Each chapter of this book takes as its starting point a myth, a legend, a story or a fable, and explores its contemporary relevance for a world of globalization, organizations and, consumerism. Each contributor is inspired by a relatively short but rich text which is then used as a springboard for an analysis of contemporary social and organizational realities. The idea behind this book is that by looking at contemporary society through the prism of pre-modern narratives, certain features emerge in sharp relief, while others are found to be entrenched in societies across the ages.
The texts that have inspired the authors of this collection differ - some are myths, some are stories, one is a children's tale. The origins of these texts differ, from the scriptural to the folkloric, from high art to oral tradition. What all the texts have in common is a distinct and compelling plot, a cast of recognizable characters with an ability to touch us and speak to us through the ages, and, above all, a powerful symbolic aura, one that makes them identifiable landmarks in storytelling tradition. The driving force behind this project was each author's love for their narratives. It is not an exaggeration to say that the book is a true labour of love.
The chapters are introduced by the editor and are arranged in four parts, each with it own introduction. The chapters in each part spring from stories that share a narrative character, and are labelled as Knowledge Narratives, Heroic Narratives, Tragic Narratives, and Reflecive Narratives.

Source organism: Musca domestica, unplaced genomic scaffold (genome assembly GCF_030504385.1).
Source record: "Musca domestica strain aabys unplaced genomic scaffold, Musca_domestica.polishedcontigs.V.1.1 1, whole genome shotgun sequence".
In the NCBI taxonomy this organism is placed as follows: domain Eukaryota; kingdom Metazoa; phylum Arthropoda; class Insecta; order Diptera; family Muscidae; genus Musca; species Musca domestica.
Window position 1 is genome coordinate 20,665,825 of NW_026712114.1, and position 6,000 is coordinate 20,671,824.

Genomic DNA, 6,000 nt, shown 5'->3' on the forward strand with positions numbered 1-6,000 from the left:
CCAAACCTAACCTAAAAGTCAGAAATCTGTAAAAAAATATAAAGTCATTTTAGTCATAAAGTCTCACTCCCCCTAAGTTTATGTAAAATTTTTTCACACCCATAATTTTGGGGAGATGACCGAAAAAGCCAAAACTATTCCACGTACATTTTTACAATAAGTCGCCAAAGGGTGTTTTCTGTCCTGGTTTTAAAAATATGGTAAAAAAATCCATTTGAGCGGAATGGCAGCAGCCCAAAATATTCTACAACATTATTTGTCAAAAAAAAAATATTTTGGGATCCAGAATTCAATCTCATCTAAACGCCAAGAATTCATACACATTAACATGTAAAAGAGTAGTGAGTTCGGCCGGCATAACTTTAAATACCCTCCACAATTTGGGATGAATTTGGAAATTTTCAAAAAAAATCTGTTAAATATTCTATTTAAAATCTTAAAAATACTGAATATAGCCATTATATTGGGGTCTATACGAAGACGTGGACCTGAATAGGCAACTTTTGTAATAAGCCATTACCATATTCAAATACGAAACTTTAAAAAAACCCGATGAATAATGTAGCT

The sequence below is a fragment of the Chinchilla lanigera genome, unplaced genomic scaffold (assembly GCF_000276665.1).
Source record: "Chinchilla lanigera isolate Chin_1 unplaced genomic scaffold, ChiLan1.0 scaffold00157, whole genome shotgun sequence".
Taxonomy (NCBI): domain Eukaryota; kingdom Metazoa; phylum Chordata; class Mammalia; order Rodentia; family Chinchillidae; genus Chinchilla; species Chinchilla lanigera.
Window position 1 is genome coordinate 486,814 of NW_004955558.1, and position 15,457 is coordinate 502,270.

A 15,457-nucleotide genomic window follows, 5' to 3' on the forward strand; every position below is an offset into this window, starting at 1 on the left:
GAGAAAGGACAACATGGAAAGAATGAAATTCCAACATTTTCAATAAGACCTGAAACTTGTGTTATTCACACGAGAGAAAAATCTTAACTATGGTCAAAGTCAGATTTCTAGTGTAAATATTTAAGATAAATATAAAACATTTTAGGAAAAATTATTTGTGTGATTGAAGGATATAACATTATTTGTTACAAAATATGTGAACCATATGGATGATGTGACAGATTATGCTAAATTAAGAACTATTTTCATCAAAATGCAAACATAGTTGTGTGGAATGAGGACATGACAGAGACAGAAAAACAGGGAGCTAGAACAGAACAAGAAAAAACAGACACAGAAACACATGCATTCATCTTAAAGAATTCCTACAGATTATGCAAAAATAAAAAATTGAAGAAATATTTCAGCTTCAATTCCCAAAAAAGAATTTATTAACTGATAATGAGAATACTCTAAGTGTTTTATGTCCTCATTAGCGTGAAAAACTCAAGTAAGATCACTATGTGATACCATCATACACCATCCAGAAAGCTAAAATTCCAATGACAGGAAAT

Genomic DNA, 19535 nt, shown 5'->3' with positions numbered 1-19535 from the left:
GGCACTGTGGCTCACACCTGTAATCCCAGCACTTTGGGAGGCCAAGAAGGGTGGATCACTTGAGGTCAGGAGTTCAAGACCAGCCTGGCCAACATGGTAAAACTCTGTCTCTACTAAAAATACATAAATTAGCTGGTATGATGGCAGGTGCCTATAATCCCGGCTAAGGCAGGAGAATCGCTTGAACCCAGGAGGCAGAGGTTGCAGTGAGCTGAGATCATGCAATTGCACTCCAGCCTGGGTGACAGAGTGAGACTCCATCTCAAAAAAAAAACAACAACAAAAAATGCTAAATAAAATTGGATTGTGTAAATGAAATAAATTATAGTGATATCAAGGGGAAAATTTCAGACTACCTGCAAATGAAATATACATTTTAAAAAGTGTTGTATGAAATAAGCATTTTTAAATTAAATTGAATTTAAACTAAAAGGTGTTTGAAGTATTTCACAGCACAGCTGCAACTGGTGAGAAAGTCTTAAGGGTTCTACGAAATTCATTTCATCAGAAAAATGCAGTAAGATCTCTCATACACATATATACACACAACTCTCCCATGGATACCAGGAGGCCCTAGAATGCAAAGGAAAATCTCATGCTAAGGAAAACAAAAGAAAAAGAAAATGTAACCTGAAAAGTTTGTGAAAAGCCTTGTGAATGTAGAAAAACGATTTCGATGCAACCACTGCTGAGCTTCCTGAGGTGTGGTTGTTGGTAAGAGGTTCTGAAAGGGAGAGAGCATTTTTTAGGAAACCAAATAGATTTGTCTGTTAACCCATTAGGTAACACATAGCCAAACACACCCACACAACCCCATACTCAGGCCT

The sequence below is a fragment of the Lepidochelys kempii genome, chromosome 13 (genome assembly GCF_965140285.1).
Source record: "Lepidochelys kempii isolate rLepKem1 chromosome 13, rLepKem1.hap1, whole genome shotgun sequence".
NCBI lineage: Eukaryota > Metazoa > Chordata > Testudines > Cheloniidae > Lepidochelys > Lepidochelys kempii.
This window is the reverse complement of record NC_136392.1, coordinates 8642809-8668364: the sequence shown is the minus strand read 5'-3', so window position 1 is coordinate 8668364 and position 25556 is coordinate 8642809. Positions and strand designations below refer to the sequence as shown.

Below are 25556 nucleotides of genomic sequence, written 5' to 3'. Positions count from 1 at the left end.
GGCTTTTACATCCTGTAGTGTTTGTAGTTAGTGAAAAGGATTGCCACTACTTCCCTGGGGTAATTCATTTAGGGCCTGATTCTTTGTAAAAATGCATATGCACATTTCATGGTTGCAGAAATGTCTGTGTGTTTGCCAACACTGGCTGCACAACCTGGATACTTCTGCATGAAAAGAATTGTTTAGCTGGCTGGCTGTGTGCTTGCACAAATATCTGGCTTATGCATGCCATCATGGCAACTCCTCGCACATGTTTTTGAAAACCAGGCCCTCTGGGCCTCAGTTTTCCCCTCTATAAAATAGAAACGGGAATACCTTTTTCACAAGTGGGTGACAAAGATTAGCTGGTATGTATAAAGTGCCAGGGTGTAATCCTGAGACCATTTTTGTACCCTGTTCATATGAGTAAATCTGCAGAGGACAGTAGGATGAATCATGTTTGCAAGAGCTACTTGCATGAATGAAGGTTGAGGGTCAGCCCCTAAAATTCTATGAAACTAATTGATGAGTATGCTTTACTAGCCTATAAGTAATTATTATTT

The book offers a set of probing, original and critical inquiries into the nature of human experience knowledge and truth, the nature of leadership, power and heroic achievement, postmodernity and its discontents, and emotion, identity and the nature of human relations in organizations.
Different chapters deal, among other things, with the nature of leadership in the face of terrorism, friendship, women's position in organizations, the struggle for identity, the curse of insatiable consumption and the ways the hero and heroine are constructed in our times.
About the Editor:
Yiannis Gabriel is Professor of Organizational Theory, School of Management, Imperial College, having taught previously at Thames Polytechnic and Bath University. He has a degree in Mechanical Engineering from Imperial College London, where he also carried out post-graduate studies in industrial sociology. He has a PhD in Sociology from the University of California, Berkeley. His main research interests are in organizational and psychoanalytic theories, consumer and cultural studies. He has written numerous books and articles and is well-known for his work on storytelling in organizations. He has carried out research on leadership, management learning, the dissemination of organizational knowledge, and chaos and complexity in organizations. He has been Editor of the journal Management Learning and is Associate Editor of Human Relations.